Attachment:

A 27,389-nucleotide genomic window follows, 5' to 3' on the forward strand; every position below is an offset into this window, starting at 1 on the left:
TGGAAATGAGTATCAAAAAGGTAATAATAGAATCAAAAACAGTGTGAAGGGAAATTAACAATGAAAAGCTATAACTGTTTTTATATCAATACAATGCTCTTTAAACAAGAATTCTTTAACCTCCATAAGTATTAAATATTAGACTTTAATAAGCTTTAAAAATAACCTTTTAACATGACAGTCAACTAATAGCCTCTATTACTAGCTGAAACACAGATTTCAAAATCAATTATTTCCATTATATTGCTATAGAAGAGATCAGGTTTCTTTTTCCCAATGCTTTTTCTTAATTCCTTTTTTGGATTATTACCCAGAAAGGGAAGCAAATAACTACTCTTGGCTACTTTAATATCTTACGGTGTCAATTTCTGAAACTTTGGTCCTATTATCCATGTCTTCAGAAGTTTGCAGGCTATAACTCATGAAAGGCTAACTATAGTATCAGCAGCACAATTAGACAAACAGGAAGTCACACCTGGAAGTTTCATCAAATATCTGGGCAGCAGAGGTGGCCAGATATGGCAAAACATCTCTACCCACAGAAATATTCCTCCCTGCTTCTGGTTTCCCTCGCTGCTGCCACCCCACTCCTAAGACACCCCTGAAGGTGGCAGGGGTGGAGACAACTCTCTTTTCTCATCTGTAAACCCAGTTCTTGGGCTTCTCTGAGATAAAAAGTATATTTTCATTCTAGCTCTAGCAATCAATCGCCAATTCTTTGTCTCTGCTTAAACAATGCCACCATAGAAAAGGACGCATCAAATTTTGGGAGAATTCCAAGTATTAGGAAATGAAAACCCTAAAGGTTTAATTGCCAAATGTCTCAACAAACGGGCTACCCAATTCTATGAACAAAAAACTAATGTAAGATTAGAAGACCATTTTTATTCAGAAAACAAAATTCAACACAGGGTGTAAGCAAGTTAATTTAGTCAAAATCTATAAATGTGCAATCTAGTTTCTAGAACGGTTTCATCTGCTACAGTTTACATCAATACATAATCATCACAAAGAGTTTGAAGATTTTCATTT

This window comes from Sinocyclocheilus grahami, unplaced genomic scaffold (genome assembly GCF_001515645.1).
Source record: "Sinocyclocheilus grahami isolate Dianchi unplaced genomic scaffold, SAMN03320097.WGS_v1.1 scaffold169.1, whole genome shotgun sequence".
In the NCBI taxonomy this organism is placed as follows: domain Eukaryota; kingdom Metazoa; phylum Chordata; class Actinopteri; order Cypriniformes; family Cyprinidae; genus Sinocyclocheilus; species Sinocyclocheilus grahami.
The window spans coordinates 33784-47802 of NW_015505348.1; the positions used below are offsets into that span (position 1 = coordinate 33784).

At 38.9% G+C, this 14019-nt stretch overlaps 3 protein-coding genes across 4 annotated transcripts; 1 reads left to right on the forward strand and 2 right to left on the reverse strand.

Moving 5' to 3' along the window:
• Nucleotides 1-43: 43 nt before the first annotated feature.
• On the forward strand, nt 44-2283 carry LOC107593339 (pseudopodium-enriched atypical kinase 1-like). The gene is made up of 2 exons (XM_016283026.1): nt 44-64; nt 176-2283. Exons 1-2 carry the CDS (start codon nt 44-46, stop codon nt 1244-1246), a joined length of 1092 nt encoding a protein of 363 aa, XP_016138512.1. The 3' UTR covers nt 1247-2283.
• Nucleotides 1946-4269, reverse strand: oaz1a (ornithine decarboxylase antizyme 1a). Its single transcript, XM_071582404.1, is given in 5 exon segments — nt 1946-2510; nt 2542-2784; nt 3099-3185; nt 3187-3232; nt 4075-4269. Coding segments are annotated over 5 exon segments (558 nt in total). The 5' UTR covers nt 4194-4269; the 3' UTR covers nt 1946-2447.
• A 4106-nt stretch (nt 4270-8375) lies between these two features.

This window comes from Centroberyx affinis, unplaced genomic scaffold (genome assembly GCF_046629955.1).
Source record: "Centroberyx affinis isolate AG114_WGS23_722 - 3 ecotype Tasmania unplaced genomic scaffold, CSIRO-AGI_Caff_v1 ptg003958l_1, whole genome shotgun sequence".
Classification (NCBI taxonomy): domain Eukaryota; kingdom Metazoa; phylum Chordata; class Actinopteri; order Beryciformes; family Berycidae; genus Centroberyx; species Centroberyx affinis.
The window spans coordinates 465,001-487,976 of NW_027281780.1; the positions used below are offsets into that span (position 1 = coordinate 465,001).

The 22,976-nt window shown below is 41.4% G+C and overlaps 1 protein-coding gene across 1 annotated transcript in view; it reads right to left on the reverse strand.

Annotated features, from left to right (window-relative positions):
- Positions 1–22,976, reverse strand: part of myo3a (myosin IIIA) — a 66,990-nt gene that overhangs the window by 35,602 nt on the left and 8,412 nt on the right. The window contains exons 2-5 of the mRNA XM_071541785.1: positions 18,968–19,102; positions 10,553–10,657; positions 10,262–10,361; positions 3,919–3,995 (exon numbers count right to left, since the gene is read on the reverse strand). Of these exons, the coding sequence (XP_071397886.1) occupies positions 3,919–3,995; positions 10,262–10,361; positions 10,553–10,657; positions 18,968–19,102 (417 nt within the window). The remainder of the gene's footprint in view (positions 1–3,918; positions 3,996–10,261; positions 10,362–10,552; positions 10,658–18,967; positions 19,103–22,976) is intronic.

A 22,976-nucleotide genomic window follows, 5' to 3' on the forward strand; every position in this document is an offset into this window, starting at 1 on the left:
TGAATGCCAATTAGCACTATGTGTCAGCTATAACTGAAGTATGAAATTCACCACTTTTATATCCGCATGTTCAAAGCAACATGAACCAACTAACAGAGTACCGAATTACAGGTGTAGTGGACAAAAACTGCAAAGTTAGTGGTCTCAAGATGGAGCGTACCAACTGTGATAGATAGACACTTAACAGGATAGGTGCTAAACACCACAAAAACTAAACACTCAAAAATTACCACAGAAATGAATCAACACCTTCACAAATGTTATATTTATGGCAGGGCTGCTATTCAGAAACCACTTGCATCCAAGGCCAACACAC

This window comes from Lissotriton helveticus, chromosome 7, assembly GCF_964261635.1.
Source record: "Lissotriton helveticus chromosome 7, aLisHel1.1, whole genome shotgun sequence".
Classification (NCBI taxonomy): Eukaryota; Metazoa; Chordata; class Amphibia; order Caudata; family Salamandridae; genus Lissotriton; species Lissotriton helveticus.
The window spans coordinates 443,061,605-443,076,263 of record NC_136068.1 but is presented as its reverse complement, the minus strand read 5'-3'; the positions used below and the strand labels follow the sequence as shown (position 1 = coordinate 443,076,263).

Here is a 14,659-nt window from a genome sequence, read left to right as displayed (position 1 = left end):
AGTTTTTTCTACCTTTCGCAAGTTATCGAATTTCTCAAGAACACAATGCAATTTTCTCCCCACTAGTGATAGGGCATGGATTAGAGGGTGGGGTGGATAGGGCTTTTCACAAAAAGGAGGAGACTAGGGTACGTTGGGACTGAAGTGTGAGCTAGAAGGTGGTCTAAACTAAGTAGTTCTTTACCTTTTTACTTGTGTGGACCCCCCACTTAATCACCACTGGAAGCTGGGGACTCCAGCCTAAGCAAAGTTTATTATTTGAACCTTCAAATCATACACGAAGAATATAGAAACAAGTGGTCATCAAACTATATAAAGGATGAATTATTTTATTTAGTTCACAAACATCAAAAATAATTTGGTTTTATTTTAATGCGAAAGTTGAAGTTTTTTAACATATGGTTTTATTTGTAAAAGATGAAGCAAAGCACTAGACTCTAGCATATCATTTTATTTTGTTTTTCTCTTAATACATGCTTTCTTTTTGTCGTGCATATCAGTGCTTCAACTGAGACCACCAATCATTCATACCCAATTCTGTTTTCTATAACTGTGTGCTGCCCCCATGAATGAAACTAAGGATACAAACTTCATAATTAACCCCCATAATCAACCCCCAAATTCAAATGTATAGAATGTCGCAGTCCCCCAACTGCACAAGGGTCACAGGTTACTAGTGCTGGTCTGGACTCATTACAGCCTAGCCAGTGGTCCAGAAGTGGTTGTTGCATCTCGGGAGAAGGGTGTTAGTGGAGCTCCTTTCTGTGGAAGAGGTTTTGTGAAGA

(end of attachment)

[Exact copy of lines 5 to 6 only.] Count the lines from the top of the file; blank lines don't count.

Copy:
In the NCBI taxonomy this organism is placed as follows: domain Eukaryota; kingdom Metazoa; phylum Chordata; class Actinopteri; order Cypriniformes; family Cyprinidae; genus Sinocyclocheilus; species Sinocyclocheilus grahami.
The window spans coordinates 33784-47802 of NW_015505348.1; the positions used below are offsets into that span (position 1 = coordinate 33784).